Greece: Judge Throws Out Neo-Nazis' Anti-Racism Case

Judge throws out anti-racism case brought by the neo-Nazi party Golden Dawn against individuals it says incited violence.

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Elad Benari, Canada,

Greek Golden Dawn protests
Greek Golden Dawn protests
Flash 90

A judge in Greece on Wednesday threw out a pivotal anti-racism case brought by the neo-Nazi party Golden Dawn against individuals it accused of inciting violence against it, AFP reports.

The party filed the lawsuit against multiple leftist groups including prominent far-left intellectual Savvas Michail whom it accused of calling on the public to protest against "criminal organization" the Golden Dawn in 2009.

Conservative academic Konstantinos Moutzouris, a former rector of Athens' Polytechnic University who ran with conservative Prime Minister Antonis Samaras' New Democracy party elections last year, was accused of allowing an anti-fascist website to broadcast from the university.

The subsequent suit signed by party members and at least one elected deputy accused the two of "inciting violence" against the Golden Dawn and "disrupting public order," reported AFP.

Michail, the only person actually prosecuted in a trial which opened Tuesday and lasted one day, hailed the dismissal of the case, which judges dropped in line with recommendations from prosecutors.

"This is a victory against the neo-Nazi threat that until now has wanted to impose its own law. All of their arguments collapsed," he said.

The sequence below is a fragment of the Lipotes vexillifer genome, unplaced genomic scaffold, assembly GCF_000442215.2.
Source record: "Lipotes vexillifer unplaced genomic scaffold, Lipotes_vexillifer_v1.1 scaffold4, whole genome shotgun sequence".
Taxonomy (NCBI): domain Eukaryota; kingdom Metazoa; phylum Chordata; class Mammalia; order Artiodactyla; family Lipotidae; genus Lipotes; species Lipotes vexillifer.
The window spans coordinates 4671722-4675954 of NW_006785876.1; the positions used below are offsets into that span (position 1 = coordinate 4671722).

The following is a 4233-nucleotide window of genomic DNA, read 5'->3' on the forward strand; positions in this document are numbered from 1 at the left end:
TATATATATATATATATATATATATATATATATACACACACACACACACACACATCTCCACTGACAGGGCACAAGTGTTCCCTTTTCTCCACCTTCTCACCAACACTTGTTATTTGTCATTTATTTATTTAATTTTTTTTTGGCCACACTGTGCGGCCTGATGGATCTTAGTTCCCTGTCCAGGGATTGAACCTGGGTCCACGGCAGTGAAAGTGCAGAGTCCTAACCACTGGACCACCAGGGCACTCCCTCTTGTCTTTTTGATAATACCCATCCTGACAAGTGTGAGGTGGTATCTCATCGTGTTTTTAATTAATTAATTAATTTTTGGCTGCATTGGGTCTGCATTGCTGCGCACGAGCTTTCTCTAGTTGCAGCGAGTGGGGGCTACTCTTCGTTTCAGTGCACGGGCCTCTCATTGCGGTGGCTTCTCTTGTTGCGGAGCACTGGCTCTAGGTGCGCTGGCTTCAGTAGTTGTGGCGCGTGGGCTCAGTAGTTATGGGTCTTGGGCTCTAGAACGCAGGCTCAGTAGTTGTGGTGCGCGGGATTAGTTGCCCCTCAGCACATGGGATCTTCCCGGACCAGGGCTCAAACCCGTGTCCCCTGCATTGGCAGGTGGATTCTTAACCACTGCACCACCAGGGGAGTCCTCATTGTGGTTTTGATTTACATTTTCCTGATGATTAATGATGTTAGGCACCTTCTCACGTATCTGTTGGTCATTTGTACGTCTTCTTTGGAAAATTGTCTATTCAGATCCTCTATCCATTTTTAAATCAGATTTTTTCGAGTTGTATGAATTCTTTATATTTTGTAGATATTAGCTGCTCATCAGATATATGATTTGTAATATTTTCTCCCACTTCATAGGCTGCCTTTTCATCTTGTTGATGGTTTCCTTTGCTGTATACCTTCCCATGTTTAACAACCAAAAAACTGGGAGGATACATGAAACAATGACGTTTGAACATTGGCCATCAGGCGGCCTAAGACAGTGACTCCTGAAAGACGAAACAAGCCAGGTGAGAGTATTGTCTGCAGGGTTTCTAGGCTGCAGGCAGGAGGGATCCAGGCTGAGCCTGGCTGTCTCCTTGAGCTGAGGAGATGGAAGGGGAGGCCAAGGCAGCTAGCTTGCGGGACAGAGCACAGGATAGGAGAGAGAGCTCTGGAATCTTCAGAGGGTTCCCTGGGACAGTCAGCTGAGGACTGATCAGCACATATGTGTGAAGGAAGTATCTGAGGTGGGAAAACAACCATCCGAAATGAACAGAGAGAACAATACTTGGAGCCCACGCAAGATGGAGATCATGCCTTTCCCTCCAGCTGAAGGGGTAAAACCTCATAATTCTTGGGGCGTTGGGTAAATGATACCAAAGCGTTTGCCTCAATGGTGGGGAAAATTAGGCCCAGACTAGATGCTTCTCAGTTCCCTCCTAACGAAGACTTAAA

Golden Dawn has become notorious for its blatant anti-Semitic and xenophobic rhetoric and has been responsible for perpetrating attacks on Jews and foreigners.

It openly displays copies of “Mein Kampf,” as well as other works on Greek racial superiority at party headquarters.

Party leader Nikos Michaloliakos has claimed that Nazi concentration camps did not use ovens and gas chambers to exterminate Jews during the Holocaust.

For the Greek left and human rights groups, the case that was thrown out has symbolized a landmark moment in the fight against the rise of the far-right party, which first entered parliament in 2012.

A number of leftists and rights activists protested at the trial opening on Tuesday but the Golden Dawn itself kept a low profile, with only three supporters who denied any political affiliation to the party turning up.

The case focused on Michail's 2009 proclamation which ended with the statement "People don't forget, they hang fascists", a cry frequently heard in anti-racism demonstrations in Greece.

Golden Dawn claimed this was a direct threat, while the defense insisted it was only a metaphor and a frequently-used call against fascism since the fall of the 1967-1974 military junta in Greece.

"This trial is a scandal in itself, it should never have taken place," said radical left party Syriza deputy Thodoris Dritsas, who was a witness for the defense.

"It is the first time since the fall of the junta that a person has stood trial for making anti-fascist statements," Michail told AFP.

"They want to create a legal precedent in order to outlaw the anti-fascist movement," he added.

Opponents of the Golden Dawn have viewed the case as ironic for a party known for its anti-Semitic and xenophobic discourse whose members have been implicated in violent assaults against immigrants.

"The Golden Dawn can implement their violent political program unpunished... with incredible hatred... directly leading to violence," warned the Greek League of Human Rights before the trial, according to AFP.

(Arutz Sheva’s North American Desk is keeping you updated until the start of Rosh Hashanah in New York. The time posted automatically on all Arutz Sheva articles, however, is Israeli time.)